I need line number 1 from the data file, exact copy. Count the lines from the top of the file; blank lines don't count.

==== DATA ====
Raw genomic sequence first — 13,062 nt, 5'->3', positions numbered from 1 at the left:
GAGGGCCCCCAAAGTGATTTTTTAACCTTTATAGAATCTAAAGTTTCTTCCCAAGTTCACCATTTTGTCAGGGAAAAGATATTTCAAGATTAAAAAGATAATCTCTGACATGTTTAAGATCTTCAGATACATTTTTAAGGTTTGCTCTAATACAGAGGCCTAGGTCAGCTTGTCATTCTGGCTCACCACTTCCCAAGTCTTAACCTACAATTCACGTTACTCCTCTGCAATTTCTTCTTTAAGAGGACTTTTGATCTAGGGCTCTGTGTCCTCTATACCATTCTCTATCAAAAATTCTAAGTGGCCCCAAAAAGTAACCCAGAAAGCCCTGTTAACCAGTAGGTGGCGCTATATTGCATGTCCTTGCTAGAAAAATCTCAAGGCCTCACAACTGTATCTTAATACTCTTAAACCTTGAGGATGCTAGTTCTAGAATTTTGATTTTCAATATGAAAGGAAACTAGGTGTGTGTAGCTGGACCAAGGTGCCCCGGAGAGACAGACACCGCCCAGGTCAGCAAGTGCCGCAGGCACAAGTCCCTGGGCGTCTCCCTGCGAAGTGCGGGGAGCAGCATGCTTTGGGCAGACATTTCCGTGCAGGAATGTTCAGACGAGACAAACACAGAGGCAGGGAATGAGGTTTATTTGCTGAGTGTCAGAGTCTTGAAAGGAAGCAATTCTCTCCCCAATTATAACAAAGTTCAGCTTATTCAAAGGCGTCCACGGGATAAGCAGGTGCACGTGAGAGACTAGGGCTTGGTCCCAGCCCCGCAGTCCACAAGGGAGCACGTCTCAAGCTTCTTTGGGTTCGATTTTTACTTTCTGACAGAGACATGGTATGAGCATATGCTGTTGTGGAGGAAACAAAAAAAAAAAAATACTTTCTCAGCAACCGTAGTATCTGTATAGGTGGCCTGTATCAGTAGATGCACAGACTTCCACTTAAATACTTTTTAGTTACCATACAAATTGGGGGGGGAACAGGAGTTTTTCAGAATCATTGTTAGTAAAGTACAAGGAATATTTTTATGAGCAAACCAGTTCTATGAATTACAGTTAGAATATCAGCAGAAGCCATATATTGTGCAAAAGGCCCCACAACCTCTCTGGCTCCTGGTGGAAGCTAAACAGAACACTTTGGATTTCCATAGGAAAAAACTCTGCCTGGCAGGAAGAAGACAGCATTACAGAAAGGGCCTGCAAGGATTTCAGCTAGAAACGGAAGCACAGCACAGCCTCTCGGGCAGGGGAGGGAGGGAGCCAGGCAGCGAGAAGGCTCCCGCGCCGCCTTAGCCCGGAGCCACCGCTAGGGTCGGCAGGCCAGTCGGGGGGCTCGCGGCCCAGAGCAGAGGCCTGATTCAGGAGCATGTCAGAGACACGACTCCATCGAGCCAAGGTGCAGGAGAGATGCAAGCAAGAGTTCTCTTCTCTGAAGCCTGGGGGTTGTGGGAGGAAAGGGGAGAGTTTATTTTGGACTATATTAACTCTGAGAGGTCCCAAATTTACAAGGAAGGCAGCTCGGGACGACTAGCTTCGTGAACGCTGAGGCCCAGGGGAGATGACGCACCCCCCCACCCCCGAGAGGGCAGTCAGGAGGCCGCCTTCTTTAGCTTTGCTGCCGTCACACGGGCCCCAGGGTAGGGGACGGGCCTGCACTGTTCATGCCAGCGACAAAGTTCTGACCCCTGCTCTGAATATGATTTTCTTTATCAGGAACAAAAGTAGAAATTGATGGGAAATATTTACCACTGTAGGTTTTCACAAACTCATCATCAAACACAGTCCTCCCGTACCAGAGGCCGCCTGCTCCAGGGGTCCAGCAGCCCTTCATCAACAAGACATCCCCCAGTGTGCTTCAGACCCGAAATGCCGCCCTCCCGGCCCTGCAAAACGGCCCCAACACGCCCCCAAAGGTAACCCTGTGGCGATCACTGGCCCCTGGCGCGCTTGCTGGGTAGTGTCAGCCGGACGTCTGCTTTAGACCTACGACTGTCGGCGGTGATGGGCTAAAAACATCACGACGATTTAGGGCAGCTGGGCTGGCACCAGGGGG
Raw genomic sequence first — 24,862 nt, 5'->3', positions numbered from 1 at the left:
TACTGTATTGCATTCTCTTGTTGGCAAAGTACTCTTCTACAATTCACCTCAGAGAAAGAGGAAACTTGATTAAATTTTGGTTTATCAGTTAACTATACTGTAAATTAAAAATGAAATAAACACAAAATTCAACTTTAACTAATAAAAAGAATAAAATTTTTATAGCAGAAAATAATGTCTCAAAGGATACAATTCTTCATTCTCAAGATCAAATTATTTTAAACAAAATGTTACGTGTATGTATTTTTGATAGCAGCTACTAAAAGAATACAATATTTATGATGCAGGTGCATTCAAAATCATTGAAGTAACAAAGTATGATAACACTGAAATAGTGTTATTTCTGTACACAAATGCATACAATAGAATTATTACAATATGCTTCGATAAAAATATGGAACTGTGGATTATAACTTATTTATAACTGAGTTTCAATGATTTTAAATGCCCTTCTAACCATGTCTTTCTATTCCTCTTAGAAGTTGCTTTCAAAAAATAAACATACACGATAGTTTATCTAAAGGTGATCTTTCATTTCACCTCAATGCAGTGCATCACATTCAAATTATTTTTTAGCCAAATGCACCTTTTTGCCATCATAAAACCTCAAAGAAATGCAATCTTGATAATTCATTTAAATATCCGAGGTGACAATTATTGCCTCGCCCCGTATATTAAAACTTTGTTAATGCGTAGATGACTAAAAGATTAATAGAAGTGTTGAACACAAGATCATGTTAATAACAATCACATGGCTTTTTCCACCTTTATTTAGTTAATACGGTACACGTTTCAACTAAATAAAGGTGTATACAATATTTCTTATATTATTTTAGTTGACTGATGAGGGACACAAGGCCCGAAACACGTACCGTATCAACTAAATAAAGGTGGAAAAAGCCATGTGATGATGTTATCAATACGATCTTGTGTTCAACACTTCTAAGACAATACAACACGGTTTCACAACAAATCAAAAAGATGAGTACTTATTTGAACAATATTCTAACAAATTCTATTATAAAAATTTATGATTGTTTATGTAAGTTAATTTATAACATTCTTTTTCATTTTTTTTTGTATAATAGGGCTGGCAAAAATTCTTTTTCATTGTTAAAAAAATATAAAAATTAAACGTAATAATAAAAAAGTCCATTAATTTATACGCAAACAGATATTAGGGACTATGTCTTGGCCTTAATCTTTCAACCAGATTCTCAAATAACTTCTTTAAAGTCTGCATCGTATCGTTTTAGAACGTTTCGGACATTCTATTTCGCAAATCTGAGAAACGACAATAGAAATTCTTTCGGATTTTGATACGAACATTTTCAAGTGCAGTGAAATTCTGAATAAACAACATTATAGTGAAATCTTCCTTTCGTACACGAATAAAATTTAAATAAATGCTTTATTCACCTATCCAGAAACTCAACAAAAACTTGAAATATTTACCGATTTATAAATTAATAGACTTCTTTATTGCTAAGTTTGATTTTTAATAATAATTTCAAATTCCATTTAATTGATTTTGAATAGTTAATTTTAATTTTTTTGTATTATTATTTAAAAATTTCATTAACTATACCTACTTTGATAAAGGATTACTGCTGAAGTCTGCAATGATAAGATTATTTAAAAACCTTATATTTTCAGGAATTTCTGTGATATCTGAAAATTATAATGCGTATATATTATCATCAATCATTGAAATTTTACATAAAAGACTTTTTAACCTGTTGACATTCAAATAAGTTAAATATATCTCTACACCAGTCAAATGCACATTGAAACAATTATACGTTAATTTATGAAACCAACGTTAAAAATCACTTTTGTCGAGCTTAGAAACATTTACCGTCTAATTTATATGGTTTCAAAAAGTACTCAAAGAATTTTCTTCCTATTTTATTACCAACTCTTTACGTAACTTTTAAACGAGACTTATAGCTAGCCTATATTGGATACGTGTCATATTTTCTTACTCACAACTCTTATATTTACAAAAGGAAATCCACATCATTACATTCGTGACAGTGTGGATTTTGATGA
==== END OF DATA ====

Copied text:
Raw genomic sequence first — 13,062 nt, 5'->3', positions numbered from 1 at the left: